Steve Wilson
Steve Wilson

Dear Salinas Valley Fair Livestock Auction Buyers;

Let me take a few lines to tell you about a young man named Kevin and his pig named Malcolm. I have lived next door to Kevin’s family for about a decade now and have always found them to be friendly, industrious and outgoing; in short, great neighbors. I have watched over the past weeks how before school Kevin walks from our section of Seventh Street down to the large Quonset building at the Stampede Grounds where Fair pigs and sheep are penned and again every afternoon after classes to care for his animal. I say he walks but because Kevin is a long-distance track runner, he does the mile in under four minutes, he may very well run down to the paddock. The same happens on weekends.

Now because I am no judge of porcine flesh, I cannot speak for Malcolm the pig beyond the brief description that he is black with a white stripe running from front foot up the leg, over his shoulders and down the opposite leg to the foot and, if memory serves, that makes Malcolm a Poland China breed (but don’t quote me). As far as I can tell he seems to be a happy pig, but perhaps this applies to all Fair livestock entries because they don’t know their final ending.

I wanted to offer these brief remarks regarding Kevin and Malcolm to all you Livestock Auction buyers for the open and blatant reason of soliciting someone to buy this young man’s animal. I know Kevin, like all youngsters with animals up for auction, will duly send out letters to potential buyers, but I wanted to add my voice to his solicitations because, well, just because I like Kevin and his family. And as far as is possible with a pig, Malcolm is also likeable. That is all there is to this letter, a simple plea. So, if you are a buyer come the day of the auction, please consider Kevin (I do not often use last names in this column but for this letter it seems appropriate; it is Monroy, Kevin Monroy) and give a think to bidding on Malcolm. It would be greatly appreciated.


Steve Wilson
King City       


I thought a good segue from pig to performer would be Tommy Moon, but it isn’t really because you can buy a pig, whereas you cannot buy Tommy; but you can hire him. Let me explain that. Tom Mooneyham is his real name and, at special times in special places, music is his game. The Tommy Moon Band first appeared on the Central Coast some 30 years ago and has existed in one form or another since that time. The five-member combo play a variety of genres stretching over many years including rock, R&B, Country Blues and even a little Jazz thrown in the mix.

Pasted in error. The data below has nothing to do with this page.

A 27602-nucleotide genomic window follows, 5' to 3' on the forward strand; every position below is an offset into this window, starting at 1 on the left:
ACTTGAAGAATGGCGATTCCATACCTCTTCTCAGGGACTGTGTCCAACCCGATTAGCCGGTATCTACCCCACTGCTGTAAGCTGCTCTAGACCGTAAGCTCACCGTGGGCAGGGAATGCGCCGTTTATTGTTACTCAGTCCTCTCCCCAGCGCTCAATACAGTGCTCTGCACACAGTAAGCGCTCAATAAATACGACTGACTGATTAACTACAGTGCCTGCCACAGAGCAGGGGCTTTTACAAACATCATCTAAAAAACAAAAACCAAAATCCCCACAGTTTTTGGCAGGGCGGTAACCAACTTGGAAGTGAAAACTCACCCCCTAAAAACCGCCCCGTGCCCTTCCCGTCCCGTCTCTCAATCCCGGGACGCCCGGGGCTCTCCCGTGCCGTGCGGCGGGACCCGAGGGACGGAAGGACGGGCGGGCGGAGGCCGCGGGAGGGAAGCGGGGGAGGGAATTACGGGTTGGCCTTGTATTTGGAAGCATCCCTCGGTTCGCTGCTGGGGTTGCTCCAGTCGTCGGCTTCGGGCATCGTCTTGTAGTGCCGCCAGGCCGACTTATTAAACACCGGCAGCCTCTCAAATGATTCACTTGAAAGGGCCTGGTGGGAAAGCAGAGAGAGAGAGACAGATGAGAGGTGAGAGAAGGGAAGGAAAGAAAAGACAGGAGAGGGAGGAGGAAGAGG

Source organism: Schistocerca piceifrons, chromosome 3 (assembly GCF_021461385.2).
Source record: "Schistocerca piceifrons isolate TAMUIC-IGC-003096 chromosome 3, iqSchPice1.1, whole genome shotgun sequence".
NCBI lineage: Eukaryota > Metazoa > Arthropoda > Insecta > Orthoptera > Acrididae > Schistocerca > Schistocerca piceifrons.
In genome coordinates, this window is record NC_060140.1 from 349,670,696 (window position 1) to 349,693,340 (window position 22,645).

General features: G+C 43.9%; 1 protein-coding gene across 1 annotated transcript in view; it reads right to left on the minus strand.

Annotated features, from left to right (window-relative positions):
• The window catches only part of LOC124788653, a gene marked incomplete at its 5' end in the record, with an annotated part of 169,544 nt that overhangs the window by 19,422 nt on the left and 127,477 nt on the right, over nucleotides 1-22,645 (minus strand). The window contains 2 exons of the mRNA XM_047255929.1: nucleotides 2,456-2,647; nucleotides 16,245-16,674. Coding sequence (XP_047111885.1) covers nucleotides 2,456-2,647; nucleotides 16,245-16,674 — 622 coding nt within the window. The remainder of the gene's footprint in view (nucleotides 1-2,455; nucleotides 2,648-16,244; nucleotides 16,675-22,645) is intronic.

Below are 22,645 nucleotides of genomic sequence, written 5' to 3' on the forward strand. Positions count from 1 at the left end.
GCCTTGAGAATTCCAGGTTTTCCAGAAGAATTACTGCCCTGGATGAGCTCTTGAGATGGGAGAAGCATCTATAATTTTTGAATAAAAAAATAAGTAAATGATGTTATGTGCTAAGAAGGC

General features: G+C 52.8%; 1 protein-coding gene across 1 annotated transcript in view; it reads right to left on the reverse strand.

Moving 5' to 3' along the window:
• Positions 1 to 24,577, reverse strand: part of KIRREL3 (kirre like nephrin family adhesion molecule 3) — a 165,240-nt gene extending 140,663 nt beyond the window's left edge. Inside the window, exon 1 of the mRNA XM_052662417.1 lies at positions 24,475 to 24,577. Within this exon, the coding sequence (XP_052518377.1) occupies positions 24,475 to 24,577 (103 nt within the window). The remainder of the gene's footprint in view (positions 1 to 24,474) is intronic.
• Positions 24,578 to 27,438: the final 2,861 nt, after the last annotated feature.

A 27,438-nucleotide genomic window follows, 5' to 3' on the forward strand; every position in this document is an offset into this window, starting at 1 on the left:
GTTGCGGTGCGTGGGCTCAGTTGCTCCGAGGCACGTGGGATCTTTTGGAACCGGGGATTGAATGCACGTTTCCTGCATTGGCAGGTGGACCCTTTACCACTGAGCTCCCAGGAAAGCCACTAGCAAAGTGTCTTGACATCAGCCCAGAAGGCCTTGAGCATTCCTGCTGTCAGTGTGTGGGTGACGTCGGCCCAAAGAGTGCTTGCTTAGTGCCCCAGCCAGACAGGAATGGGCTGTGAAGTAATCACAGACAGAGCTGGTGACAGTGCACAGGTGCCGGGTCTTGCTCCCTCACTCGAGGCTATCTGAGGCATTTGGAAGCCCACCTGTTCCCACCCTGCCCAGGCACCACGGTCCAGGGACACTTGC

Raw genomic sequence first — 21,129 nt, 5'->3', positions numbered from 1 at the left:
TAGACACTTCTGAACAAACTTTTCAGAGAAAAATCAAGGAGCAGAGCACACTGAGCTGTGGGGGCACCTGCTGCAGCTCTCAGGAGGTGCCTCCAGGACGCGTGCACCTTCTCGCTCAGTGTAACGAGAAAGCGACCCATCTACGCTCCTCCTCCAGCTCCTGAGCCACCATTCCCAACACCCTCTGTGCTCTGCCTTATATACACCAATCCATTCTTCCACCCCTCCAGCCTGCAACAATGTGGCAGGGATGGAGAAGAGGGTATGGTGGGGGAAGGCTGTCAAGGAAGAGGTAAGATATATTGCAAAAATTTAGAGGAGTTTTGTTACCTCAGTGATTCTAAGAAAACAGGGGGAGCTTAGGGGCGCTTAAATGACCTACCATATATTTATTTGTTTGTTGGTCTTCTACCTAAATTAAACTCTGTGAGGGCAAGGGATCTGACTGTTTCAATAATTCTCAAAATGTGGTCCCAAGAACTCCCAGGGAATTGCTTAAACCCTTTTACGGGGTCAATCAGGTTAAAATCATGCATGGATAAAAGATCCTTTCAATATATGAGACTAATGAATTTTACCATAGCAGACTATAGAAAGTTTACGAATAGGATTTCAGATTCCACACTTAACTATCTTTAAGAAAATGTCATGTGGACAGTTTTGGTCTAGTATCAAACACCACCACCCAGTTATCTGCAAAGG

Many of us here in South County know Tom as the tech master at the high school where from high up in the booth at Robert Stanton Stage he works his magic on all performances held in that historic building. Also, the residents of Arroyo Seco get internet due to Tom’s efforts up in the Canyon. But most of us do not know Tom as frontman, but that can change when the Tommy Moon Band play the Longbranch Saloon the evening of May 17 at the Fairgrounds. If you are a music lover over multiple decades then that is the place to be Friday night of the Fair.


With mention of the Robert Stanton Theater, it should be noted the old building has seen many updates over the past couple of decades, with more to come. The addition of new stage lights and audio and visual updates coupled with recently replaced curtains and new performance flooring combine to enhance every performance held in our revered Auditorium. In the past couple of months, the stage has hosted a traveling dance troupe, a couple high school events and a ballet.

This week the stage is host to a story set to music that audiences have enjoyed for 60 years; the original production opened in 1964 and closed eight years later after a record setting 3,242 performances. The musical is “Fiddler on the Roof” and the storyline takes place in 1905 Russia, it is a sometimes humorous sometimes serious portrayal of Tsarist rule and the persecution of the Jewish population, a stark example of anti-Semitism.

Widespread media coverage of current protests at universities across the nation remind us the present situation in the Middle East has brought the Jewish nation once again into the public dialogue and made last weekend’s opening of Sol Treasures’ production of “Fiddler” all the timelier and more pertinent. That it was a hit is no surprise as Director Reg brings years of experience as both performer and director to this special musical, the added talents of Choreographer Kyle and Music Lady Madison combine to form a formidable artistic trio. Tevya the Dairyman, played by Jeff, guides us through the small village of Anatevka, his wife Golde, played by Jamie, always loudly at his side.

Of the cast ranging from high school students to graduates of the 1950s, locals will see many familiar faces with a few new faces all combining for an evening of musical storytelling. If you are a fan of musicals with a message or haven’t been to a classy performance in a while, then you want to be in the audience for this one. The Sol Treasures’ website and Facebook page informs how to purchase tickets for this coming weekends final performances. Go, enjoy.


In last week’s column, I listed what I thought were accurate family names; seems I was wrong, twice. One was a typo on my part, the other a young person’s personal journey, which included a legal name change. Fine with me, Camille “Meel” Shaw it is.

Take care. Peace.

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King City and Greenfield columnist Steve Wilson may be reached at [email protected].


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